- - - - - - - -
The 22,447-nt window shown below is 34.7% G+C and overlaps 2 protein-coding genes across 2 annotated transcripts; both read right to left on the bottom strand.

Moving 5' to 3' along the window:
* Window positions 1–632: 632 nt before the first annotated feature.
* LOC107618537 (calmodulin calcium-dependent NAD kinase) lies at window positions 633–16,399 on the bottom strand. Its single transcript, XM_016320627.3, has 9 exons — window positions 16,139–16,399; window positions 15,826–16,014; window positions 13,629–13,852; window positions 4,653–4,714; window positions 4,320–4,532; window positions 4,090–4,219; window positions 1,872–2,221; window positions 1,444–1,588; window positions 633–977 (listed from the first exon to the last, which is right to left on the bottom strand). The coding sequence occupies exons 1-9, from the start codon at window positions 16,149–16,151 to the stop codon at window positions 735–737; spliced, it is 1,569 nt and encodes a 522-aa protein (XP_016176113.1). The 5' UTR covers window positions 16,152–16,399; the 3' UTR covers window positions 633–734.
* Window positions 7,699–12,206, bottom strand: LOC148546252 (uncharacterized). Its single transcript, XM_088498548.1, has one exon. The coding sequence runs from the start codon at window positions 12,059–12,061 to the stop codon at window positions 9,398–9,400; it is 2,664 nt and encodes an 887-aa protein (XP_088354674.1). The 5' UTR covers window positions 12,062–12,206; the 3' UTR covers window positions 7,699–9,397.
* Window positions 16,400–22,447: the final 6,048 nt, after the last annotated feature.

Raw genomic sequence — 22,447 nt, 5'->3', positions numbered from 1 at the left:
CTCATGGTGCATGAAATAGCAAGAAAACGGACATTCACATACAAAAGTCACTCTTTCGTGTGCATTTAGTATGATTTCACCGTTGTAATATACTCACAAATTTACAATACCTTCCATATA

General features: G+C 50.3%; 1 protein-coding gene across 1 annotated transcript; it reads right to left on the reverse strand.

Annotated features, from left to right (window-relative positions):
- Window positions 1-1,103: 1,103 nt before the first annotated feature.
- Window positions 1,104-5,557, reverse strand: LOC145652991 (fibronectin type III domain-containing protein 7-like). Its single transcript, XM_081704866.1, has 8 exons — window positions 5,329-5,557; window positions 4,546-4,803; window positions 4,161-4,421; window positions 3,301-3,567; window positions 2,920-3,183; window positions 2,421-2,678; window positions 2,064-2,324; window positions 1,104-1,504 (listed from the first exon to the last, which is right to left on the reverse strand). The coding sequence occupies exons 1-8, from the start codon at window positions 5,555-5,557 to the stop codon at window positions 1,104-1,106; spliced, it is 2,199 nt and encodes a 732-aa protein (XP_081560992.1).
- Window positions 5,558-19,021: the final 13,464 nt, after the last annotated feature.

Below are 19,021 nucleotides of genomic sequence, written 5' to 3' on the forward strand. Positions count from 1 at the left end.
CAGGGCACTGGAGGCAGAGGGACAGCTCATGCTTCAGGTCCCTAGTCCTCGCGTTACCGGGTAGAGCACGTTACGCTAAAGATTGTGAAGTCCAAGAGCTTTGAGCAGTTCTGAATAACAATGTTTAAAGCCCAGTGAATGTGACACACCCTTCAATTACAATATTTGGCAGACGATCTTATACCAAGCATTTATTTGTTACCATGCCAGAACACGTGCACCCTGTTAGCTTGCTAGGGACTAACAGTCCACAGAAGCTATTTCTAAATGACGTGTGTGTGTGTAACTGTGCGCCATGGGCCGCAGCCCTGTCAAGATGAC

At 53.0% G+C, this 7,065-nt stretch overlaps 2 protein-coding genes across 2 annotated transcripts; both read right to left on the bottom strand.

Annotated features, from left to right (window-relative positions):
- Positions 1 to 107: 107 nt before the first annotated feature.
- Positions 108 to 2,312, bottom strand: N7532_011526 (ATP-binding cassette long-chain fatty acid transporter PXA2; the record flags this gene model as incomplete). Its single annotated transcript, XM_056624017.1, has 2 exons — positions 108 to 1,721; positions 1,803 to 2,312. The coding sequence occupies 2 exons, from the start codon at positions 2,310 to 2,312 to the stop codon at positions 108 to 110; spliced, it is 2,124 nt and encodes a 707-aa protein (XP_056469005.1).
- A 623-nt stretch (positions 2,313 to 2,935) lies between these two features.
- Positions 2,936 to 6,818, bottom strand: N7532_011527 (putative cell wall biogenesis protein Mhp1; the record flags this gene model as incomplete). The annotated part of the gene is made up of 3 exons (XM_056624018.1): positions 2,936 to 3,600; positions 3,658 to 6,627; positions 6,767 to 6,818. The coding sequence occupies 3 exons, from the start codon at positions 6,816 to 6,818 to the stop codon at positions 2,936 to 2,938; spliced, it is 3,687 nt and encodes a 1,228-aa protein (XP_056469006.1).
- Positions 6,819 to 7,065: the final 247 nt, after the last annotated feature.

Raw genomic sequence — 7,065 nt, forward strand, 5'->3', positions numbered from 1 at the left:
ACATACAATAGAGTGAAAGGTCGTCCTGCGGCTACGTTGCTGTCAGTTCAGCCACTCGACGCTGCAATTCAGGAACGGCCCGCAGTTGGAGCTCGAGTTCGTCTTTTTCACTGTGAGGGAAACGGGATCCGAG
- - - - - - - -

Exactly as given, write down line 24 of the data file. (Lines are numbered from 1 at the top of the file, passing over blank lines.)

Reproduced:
ACATACAATAGAGTGAAAGGTCGTCCTGCGGCTACGTTGCTGTCAGTTCAGCCACTCGACGCTGCAATTCAGGAACGGCCCGCAGTTGGAGCTCGAGTTCGTCTTTTTCACTGTGAGGGAAACGGGATCCGAG